159.
On 23 November 2018, the Brattle experts provided an agreed corrected version of the EJM. On 26 November 2018, the Tribunal conveyed its understanding that the updated EJM was submitted on behalf of both experts and that it should be advised, by 28 November 2018, if this was not the case. No such advice was provided.
160.
On 26 November 2018, the Claimants noted that their request for leave to file a supplemental submission following receipt of the Greentech Documents remained outstanding and asked for a two-day extension for their Second PO12 PHB (until 28 November 2018) in light of the time and manner in which they had received the Greentech Documents.
161.
On 27 November 2018, the Respondent informed the Tribunal that when the Greentech Documents had been filed, the metadata had been inadvertently erased. For this reason, the Respondent resubmitted the Greentech Documents including the metadata.
162.
On the same day, the Tribunal confirmed that the resubmitted Greentech Documents had been admitted into the record as Exhs. C-372 and C-373. The Tribunal also confirmed that the time limits for the second post-hearing briefs were extended until 29 November 2018 and 12 February 2019. The Tribunal further conveyed its understanding that there were no outstanding requests in connection with the Greentech Documents.
163.
Still on 27 November 2018, the Claimants informed the Tribunal that this understanding was not correct because (i) the documents attached to Spain's email of 27 November 2018 also had the metadata removed; and (ii) the Respondent had failed to provide the clarification requested by the Claimants in their email of 22 November 2018 regarding the origin of the Greentech Documents. On 29 November 2018, upon the Tribunal's invitation, the Respondent provided further comments on the Greentech Documents. On 10 December 2018, the Tribunal granted the Claimants leave to submit their observations to the Respondent's communication of 29 November 2018 and the Respondent an opportunity to reply in its PO12 Second PHB.
164.
On 29 November 2018, the Claimants filed their "Second PO12 Post-Hearing Brief" (the "PO12 C-PHB2") (the translation being provided on 6 December 2018) and relayed that in the process of preparing such brief, it had come to their attention that (i) the document presented as Exh. C-252 only comprised an annex to the National Action Plan on Renewable Energy in Spain (the PANER) 2011 - 2020 dated 30 June 2010, when it should include the full PANER; and (ii) Annex 3 to the Claimants' application for an order on document production dated 15 October 2018 had inadvertently been omitted from the winzip of documents accompanying that submission. They requested that these documents be included in the record, which Spain opposed on 6 December 2018.
165.
By letter of 10 December 2018, the Tribunal decided not to accept these documents, stating that the Claimants had not made out any "exceptional case"46 which would justify the introduction of Exh. C-252 and the Annex 3 mentioned above at such a late stage of the proceedings. In addition, the Tribunal also determined that new legal authorities CL-243 to CL-249 would not be admitted, noting in particular that these authorities all addressed the principle of adverse inferences which would only apply if the Claimants’ primary request for the disclosure of the Greentech Documents had been rejected, which was not the case.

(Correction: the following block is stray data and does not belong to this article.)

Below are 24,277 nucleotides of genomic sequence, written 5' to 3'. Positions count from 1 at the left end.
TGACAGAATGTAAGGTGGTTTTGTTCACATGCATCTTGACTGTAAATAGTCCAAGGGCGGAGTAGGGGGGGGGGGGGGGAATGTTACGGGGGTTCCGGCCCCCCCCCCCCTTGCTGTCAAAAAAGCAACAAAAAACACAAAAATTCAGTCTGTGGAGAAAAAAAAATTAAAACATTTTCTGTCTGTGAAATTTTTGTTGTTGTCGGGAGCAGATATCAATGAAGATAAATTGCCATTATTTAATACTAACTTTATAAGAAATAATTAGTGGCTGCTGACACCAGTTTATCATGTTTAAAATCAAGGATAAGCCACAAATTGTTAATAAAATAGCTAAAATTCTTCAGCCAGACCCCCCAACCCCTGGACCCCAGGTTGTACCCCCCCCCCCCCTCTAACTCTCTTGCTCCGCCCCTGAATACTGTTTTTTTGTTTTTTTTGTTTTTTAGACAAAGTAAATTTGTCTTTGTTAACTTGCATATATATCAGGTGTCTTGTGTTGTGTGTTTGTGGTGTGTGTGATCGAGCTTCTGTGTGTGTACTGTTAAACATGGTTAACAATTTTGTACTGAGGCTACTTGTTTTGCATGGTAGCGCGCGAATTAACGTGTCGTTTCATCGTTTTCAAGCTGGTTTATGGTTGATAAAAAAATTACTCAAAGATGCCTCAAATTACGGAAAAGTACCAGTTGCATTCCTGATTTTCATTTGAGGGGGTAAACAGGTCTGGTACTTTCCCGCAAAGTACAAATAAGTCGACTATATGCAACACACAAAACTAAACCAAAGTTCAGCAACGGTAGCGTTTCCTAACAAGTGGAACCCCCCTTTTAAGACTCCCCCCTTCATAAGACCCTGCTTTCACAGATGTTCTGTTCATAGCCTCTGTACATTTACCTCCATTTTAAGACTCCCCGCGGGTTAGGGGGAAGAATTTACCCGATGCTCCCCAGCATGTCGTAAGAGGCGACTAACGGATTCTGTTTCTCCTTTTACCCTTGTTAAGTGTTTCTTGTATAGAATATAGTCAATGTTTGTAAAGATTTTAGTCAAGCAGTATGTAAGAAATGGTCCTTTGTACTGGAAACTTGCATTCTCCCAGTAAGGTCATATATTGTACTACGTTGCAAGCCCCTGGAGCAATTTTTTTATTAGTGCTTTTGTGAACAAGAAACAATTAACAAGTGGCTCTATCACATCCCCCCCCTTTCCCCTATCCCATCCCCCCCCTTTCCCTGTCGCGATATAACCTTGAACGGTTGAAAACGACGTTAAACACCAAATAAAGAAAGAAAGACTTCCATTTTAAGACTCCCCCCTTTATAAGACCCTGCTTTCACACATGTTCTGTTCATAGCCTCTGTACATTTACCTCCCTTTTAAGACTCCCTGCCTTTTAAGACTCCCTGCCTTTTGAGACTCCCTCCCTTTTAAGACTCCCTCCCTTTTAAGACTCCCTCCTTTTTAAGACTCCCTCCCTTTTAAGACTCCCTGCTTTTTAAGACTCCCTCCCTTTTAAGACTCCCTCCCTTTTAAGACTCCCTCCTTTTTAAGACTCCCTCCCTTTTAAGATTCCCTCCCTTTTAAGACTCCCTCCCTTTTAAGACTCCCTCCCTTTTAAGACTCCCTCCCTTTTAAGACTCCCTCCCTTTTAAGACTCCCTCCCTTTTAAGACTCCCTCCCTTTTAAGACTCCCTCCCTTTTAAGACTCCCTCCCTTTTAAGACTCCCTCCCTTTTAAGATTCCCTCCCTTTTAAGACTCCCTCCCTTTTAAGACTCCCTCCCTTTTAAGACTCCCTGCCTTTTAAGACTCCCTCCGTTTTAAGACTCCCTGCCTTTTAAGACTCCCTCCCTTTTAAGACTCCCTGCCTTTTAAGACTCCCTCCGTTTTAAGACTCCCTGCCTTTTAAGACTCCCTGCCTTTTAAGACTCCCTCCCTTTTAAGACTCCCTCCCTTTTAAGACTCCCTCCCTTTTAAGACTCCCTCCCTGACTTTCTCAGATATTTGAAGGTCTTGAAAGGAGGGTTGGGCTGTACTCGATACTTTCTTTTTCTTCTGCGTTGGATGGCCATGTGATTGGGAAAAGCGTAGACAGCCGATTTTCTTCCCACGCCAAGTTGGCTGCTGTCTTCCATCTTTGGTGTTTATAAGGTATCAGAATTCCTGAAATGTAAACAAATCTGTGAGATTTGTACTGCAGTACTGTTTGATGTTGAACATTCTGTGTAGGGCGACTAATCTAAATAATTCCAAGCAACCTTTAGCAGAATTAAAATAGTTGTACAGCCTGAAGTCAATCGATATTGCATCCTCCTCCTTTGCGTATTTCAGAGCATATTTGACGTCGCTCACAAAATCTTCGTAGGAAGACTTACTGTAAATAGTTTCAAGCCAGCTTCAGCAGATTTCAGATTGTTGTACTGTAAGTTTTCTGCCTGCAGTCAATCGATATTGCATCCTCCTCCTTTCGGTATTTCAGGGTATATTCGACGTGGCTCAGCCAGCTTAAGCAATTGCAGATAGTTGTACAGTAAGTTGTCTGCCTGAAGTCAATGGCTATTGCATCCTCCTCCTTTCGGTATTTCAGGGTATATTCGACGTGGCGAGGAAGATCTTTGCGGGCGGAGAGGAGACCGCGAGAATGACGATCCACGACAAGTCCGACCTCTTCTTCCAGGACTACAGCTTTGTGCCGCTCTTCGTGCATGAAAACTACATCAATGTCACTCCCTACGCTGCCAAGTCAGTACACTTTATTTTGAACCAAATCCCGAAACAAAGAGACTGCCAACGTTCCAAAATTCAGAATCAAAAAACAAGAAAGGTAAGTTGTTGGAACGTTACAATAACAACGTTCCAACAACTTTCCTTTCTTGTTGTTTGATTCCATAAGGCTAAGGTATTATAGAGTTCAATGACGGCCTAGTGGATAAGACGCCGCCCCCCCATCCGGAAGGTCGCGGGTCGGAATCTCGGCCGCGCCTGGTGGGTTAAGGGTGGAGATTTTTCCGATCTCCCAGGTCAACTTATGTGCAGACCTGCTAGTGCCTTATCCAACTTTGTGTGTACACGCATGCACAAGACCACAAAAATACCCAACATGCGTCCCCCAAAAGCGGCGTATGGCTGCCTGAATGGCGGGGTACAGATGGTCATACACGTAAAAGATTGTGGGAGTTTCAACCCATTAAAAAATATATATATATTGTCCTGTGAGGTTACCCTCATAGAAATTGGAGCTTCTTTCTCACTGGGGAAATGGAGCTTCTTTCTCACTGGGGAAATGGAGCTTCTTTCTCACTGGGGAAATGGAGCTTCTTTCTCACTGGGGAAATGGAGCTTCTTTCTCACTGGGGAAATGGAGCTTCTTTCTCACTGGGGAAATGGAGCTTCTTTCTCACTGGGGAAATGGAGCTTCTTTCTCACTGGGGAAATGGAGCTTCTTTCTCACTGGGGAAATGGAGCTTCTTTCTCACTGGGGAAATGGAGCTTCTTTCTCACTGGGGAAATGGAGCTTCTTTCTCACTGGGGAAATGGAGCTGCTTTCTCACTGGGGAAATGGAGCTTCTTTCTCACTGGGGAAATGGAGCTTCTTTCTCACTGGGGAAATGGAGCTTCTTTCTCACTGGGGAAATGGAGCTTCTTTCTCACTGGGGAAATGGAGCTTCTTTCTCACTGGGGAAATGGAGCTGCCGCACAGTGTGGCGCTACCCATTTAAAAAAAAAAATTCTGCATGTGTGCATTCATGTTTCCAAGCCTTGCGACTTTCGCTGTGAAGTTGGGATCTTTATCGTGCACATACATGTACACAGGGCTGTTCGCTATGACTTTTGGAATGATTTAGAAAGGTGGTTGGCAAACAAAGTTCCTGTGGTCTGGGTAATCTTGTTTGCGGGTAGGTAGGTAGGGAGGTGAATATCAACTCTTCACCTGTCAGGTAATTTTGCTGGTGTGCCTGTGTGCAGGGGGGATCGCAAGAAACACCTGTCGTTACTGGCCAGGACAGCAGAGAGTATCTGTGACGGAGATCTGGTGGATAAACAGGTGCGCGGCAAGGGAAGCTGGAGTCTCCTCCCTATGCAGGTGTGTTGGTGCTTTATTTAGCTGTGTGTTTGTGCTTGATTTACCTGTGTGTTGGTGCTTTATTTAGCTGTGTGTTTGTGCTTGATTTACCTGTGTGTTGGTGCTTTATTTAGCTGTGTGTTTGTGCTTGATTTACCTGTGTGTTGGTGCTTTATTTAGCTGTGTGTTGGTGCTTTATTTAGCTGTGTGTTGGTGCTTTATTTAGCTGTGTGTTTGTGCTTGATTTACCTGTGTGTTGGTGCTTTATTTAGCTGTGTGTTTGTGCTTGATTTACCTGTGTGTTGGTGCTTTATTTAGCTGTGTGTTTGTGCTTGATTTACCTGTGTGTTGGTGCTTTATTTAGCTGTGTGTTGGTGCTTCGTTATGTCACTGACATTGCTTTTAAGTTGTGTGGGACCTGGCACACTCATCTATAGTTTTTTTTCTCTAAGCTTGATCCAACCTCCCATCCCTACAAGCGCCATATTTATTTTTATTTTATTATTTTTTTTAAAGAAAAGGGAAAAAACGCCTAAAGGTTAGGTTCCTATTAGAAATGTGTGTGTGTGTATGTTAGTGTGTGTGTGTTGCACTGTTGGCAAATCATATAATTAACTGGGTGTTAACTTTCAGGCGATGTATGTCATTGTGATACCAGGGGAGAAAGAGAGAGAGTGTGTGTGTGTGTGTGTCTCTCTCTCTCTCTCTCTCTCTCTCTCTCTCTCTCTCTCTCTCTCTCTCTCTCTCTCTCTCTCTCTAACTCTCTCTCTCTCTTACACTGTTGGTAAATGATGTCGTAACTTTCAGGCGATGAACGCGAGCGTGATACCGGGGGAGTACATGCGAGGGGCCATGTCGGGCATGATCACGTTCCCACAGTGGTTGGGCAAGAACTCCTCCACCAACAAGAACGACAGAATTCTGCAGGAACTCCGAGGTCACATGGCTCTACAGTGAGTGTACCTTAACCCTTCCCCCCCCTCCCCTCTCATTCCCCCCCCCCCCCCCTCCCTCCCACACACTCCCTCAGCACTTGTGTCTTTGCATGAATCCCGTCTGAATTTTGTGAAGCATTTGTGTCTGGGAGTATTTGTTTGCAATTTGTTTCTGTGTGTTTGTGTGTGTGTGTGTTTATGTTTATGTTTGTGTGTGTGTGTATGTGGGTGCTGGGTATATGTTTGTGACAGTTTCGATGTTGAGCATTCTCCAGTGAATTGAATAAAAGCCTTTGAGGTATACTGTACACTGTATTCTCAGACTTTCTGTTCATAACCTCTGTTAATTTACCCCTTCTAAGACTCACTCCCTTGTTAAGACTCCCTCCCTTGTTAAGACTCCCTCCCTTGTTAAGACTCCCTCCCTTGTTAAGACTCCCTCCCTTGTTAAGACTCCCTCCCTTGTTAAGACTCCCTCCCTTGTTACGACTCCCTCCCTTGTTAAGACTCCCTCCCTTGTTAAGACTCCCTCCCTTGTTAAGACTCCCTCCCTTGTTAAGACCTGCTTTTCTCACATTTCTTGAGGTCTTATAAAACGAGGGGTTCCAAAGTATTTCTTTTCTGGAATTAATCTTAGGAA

166.
On 20 December 2018, the Claimants submitted their observations on the Greentech documents.
167.
On 12 February 2019, the Respondent filed its "Second Post Hearing Brief on Quantum" (the "PO12 R-PHB2"), followed by the translation on 19 February 2019. Also on 12 February 2019, the Respondent requested permission to file into the record the declaration by 22 Member States of the European Union "on the Legal Consequences of the Judgement of the Court of Justice in Achmea and on Investment Protection in the European Union". Pursuant to an invitation from the Tribunal, the Claimants submitted their comments on 18 February 2019.
168.
By letter of 21 February 2019, the Tribunal authorized the filing of all three declarations made by EU Member States and invited the Parties to provide their comments. On 25 February 2019, the Respondent filed such declarations under Exh. numbers RL-214 to RL-216, with an updated consolidated index of the Respondent’s legal authorities. The Parties submitted their respective observations on the declarations on 7 and 21 March 2019.
169.
On 26 April 2019, the Tribunal updated the Parties on the progress of its deliberations and further invited: (i) both Parties to make additional submissions on the Greentech Documents; (ii) both Parties to file their costs submissions pursuant to PO17; and (iii) the Respondent to file a submission on Interest.
170.
On 3 May 2019, the Respondent filed its submission on the Greentech Documents and on 10 May 2019, the Claimants filed their reply, both in accordance with the Tribunal’s instructions of 26 April 2019.
171.
On 17 May 2019, the Respondent filed its Submission on Interest.

H. Costs Submissions and Closure of the Proceedings

172.
On 14 June 2019, the Parties filed their Submissions on Costs (the "PO12 C-Costs Submission" and "PO12 R-Costs Submission"), with translations submitted on 24 and 26 June 2019.
173.
On 28 June 2019, the Claimants and the Respondent filed their Reply Submissions on costs ("PO12 C-Reply Costs Submission" and "PO12 R-Reply Costs Submission"), with translations submitted on 3 July 2019.
174.
On 4 September 2019, the Claimants requested that the Tribunal provide an update regarding the progress in preparing the award, which the Tribunal did on 6 September 2019. On 13 September 2019, the Claimants made further inquiries in this respect. On 18 September 2019, the Tribunal indicated that it would do the utmost to issue the award by 2019, reminding the Parties, however, that the award needed to be translated into Spanish before issuance. The Tribunal further indicated that it would write again towards the end of November with an issuance date.